IndyCar team owner Sam Schmidt is considering getting out of racing following the death of his driver Dan Wheldon on the Las Vegas IndyCar finale.
Wheldon died from head injuries sustained in the 15-car pile-up last Sunday, and Schmidt, whose eponymous squad co-fielded the British driver's car with Bryan Herta Autosport at Las Vegas, said that he is now having serious doubts about continuing in the sport.
"I'd by lying if I said I wasn't, but you've got to think about it," said Schmidt, who was paralyzed in an IndyCar crash at Walt Disney World Speedway in 2000. "It's one thing to take the risk yourself and my situation, it's something I was doing since I was 5-years old and I'm still here to watch my kids grow up. It's an amazing parallel between Dan's age and my age when I got hurt and the ages of his kids.
"I'm still in a state of shock, but I just don't know if I can be this tightly associated with something like that in the future."
Schmidt said that the recent death of his Indy Lights team manager, Chris Griffiths, coupled with Wheldon's accident, had put a massive amount of strain on himself and his team.
"It's been a roller coaster," he added "We lost a team member five weeks ago and we're still kind of reeling in that. Winning the [Indy Lights] championship in Kentucky really kind of uplifted the guys' spirits over that, then [to] come here and have this happen. It's pretty trying.
"I'm generally a positive guy, silver lining and everything, but I haven't been able to find a silver lining lately."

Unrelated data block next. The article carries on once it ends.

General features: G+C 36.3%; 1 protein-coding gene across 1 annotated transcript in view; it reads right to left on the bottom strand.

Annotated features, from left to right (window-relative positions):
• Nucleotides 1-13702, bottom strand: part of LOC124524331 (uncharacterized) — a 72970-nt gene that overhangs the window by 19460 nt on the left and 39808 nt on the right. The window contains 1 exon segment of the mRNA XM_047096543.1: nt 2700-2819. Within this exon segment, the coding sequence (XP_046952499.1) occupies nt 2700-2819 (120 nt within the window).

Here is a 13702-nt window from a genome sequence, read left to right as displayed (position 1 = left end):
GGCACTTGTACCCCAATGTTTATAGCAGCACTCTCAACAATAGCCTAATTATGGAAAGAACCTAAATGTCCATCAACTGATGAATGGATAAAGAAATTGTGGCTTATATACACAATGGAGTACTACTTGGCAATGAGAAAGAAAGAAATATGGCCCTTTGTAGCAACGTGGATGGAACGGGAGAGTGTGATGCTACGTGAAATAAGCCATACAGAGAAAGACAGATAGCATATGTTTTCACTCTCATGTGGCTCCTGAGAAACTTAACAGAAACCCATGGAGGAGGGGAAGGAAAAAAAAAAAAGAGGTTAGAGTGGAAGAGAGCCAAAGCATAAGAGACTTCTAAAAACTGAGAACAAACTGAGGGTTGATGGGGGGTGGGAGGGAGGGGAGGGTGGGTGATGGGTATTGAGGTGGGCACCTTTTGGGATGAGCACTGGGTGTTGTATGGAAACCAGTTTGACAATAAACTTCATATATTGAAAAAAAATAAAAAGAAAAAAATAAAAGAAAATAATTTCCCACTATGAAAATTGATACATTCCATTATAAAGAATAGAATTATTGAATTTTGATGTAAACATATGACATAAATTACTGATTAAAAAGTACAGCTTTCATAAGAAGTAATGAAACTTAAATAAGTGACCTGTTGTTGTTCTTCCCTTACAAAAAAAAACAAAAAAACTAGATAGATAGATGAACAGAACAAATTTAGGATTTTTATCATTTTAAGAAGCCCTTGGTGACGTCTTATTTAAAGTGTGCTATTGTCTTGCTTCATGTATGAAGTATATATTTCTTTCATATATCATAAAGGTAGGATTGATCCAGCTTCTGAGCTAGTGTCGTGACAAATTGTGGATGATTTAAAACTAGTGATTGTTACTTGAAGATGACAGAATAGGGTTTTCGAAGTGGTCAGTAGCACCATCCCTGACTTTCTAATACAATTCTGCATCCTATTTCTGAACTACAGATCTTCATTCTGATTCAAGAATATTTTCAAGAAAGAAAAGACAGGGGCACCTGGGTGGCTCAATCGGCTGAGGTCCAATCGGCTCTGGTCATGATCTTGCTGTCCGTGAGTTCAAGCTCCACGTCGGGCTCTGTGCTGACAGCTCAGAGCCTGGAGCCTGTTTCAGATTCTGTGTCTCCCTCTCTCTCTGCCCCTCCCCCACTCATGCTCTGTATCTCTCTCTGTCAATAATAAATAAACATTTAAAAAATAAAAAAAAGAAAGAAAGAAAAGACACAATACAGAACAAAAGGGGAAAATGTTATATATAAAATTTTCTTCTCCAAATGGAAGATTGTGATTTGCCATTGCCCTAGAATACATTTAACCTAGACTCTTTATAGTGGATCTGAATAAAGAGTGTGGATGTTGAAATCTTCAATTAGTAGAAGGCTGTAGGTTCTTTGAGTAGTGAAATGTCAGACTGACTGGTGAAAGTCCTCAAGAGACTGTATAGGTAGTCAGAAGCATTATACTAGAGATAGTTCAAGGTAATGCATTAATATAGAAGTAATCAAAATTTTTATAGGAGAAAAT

Veteran IndyCar racer Davey Hamilton is also evaluating his future, the 49-year-old having only taken in occasional IndyCar appearances since smashing his legs badly in a crash at Texas in 2001 that left him on the sidelines for six years.
"Reality hit again you know," said Hamilton in the immediate aftermath of the accident, having managed himself to avoid the melee that ensued. "It's been 10 years or more since my accident in Texas and we're a bunch of friends here. This is our family and this is what I love and I was fortunate enough to come back. But you know these are sad days. As I try to tell everybody whenever you put a helmet and a fire suit on, it's pretty dangerous and we accept that as racing drivers and we never hope to see this.
"It's [his driving future] been a question anyway a little bit just because I'm not a full-time guy and with my leg injuries I can't race the road courses anymore. Ovals, I can still get it done and I've felt I'm having a lot of fun. But it's time for me to rethink and I have some things up the pipeline; do some team ownership maybe, I have a great sponsor and we are going to re-evaluate."